By Kenneth L. Kieser
December 1, 2011
So, it’s the holiday season and many will devour turkey. Did you ever wonder the history of wild turkey? Most importantly, why is there a domestic and wild version of this bird who dreads the holidays?
Spanish explorers discovered Mexico in 1517, and on this expedition they discovered large numbers of turkeys. The men took careful notes and documented every detail of the New World, but failed to tell us whether or not they found wild turkeys or domestic turkeys. Because of this oversight, some historians credit Christopher Columbus as the first European to lay eyes on a wild turkey during his fourth voyage.
The fact that there are two turkeys leads to a series of confusing questions. Why are there two kinds of turkeys? What’s the difference? And where do domestic turkeys come from in the first place?
The Tale of Two Turkeys
Both turkeys were common in Mexico in the 16th Century. Historians know that Indian tribes in Mexico, particularly the Aztec Indians, were skilled at hunting wild turkeys and capturing and domesticating some of them. Those domesticated wild turkeys evolved over time, learning to rely on humans and becoming tame.
Domesticating plants and animals emerged, more or less, as groups of hunters-gathers evolved into farmers and stockbreeders. So domesticating turkeys was a choice of convenience, a way to fence in dinner.
How long turkeys existed in North America before European explorers discovered the New World is uncertain. It is certain, however, that North America’s native bird has five centuries of recorded history.
One Ain’t the Other
In spite of all the questions, one thing has always been certain – people like to eat turkeys. Its meat was once reserved for the elite; and in sixteenth-century Mexico, some towns only allowed lords to eat turkeys. When comparing the two birds, the wild turkey is better known for its physical attributes and attitude. Centuries ago, after seeing a turkey for the first time, an East Indian emperor was fascinated by the wild turkey’s attitude of self-importance. Tom Kelly, a longtime turkey hunter and outdoor writer, declared the wild bird the epitome of grace.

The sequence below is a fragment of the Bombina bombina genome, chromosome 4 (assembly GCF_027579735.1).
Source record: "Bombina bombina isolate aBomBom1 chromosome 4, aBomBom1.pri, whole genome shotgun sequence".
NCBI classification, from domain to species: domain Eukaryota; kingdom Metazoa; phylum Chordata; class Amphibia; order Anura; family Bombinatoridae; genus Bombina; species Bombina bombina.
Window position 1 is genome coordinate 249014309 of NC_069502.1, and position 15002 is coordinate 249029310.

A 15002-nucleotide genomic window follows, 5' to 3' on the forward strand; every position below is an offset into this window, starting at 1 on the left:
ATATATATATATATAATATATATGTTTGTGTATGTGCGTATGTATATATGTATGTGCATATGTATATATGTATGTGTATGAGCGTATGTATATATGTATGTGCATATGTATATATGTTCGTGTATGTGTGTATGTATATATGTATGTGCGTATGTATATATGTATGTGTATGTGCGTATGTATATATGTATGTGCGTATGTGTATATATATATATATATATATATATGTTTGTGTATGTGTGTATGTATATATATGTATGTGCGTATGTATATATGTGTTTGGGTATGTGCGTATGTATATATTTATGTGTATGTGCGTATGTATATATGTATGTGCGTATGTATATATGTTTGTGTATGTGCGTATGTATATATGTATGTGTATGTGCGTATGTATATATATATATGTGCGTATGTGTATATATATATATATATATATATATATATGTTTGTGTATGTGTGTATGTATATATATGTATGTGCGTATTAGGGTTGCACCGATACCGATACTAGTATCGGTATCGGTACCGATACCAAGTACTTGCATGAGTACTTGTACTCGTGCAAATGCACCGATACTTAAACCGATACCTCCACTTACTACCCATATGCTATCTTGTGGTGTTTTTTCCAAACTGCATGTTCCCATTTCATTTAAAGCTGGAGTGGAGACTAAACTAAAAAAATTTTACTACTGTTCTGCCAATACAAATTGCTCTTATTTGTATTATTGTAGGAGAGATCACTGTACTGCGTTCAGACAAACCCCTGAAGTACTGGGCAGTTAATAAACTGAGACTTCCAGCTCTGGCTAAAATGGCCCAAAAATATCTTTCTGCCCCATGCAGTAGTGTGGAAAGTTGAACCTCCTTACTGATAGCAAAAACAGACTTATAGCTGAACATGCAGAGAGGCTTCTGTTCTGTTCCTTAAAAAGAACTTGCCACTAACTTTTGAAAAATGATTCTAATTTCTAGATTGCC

“His neck stretched out, he looks long and lean and quick – putting every foot down as if he is walking on egg shells,” said Kelly. “When he is most impressive is when he’s coming to your call, and he gets within 30 or 40 yards and thinks there’s a girl (a hen) in sight.”
On Thanksgiving Day, you may stop to consider the domestic bird before you. Basted and stuffed, he is not the same as the wild bird often depicted, sometimes standing beside humble pilgrims, in many commercialized Thanksgiving images.
But here are some physical traits of both species:
Domestic turkeys can’t fly or run very fast. They would make easy pickings for any predator found in the wild. Their neck skin, or wattles, is heavier. Snoods, the finger-like appendage that hangs over the bill, are longer and their breasts much larger and broader. The domestic bird also possesses a temperament suited to confinement. Domestic turkeys tend to be less intelligent than their wild cousins that uses its wits to survive.
Wild turkeys are sleek, alert and built for speed and survival. Their senses are sharpened through generations of living in a harsh, unforgiving environment. A wild turkey that loses its caution will likely be eaten by predators. This constant state of caution has made the wild turkey one of the toughest game animals in the world to hunt or photograph.
What both species say is another difference:
Domestic turkeys (male) tend to be vocal and will respond with a squeaky gobble to almost any noise.
Wild turkeys (male) do not gobble as often as domestic turkeys. They’ve learned that too much talking can call in things other than turkeys, like predators and hunters. Skill and lots of practice are required for a hunter to call in an elusive wild turkey gobbler.
Domestic and wild turkeys (female) use similar calls, including the yelp, cutt, purr and kee-kee.
Where they live is another big difference:
Domestic turkeys are found in pens with other domestic turkeys. They eat corn and other poultry mixes.
Wild turkeys are found throughout forests and wooded areas across North America. They like acorns, seeds, small insects and wild berries.
For a full menu of facts about wild turkey history, restoration and biology, go to: www.nwtf.org/all_about_turkeys/